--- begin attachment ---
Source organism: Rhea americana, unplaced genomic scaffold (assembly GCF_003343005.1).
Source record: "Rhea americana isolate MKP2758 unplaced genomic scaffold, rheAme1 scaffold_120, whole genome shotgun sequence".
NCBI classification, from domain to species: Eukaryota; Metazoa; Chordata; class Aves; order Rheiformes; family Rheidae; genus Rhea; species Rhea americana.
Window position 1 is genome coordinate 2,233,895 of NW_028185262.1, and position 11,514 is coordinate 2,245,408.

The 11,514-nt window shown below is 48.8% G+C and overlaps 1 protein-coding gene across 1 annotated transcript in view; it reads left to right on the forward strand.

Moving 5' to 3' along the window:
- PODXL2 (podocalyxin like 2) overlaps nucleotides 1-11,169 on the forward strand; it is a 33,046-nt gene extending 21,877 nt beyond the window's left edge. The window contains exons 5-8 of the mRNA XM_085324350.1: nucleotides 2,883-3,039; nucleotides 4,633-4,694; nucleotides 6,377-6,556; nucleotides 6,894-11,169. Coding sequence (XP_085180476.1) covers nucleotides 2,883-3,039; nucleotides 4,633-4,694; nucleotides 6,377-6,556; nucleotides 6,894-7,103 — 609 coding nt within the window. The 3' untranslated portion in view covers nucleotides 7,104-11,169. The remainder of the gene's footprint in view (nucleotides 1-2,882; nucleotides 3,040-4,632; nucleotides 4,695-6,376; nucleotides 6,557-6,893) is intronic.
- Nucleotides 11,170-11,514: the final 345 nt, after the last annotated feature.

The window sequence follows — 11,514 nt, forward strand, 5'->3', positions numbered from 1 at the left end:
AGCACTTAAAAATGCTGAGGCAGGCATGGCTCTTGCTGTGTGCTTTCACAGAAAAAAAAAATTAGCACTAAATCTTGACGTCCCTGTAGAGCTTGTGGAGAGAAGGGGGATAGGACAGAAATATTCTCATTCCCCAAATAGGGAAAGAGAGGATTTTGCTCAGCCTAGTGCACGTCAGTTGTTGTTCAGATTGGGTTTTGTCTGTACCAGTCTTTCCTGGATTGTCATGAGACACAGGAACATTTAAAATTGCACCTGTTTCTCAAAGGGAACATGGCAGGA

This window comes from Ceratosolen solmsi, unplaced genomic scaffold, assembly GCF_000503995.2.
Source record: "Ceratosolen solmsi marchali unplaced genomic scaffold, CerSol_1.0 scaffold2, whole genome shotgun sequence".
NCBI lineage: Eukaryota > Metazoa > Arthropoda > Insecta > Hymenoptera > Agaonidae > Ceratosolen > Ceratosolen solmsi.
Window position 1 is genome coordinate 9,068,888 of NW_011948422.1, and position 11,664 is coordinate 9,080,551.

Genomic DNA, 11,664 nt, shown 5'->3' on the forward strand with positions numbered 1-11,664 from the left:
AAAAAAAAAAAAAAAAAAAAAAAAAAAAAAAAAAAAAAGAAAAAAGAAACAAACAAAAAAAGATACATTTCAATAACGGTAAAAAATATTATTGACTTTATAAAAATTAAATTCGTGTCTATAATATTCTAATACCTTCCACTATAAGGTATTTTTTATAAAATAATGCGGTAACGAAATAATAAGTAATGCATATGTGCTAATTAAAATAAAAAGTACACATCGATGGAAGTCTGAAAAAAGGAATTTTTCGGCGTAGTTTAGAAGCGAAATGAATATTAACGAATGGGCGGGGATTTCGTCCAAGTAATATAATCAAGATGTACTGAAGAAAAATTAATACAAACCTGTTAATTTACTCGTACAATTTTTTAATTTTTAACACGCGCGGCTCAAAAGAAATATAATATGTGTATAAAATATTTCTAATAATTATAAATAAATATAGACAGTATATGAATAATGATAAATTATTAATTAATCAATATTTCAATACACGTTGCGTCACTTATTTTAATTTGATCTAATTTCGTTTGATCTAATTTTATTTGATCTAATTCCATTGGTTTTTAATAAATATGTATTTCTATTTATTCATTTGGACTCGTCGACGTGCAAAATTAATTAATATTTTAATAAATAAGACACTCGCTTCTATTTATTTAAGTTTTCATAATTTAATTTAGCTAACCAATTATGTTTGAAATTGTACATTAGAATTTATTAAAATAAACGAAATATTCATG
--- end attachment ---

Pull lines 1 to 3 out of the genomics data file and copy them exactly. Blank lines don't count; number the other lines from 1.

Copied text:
Source organism: Rhea americana, unplaced genomic scaffold (assembly GCF_003343005.1).
Source record: "Rhea americana isolate MKP2758 unplaced genomic scaffold, rheAme1 scaffold_120, whole genome shotgun sequence".
NCBI classification, from domain to species: Eukaryota; Metazoa; Chordata; class Aves; order Rheiformes; family Rheidae; genus Rhea; species Rhea americana.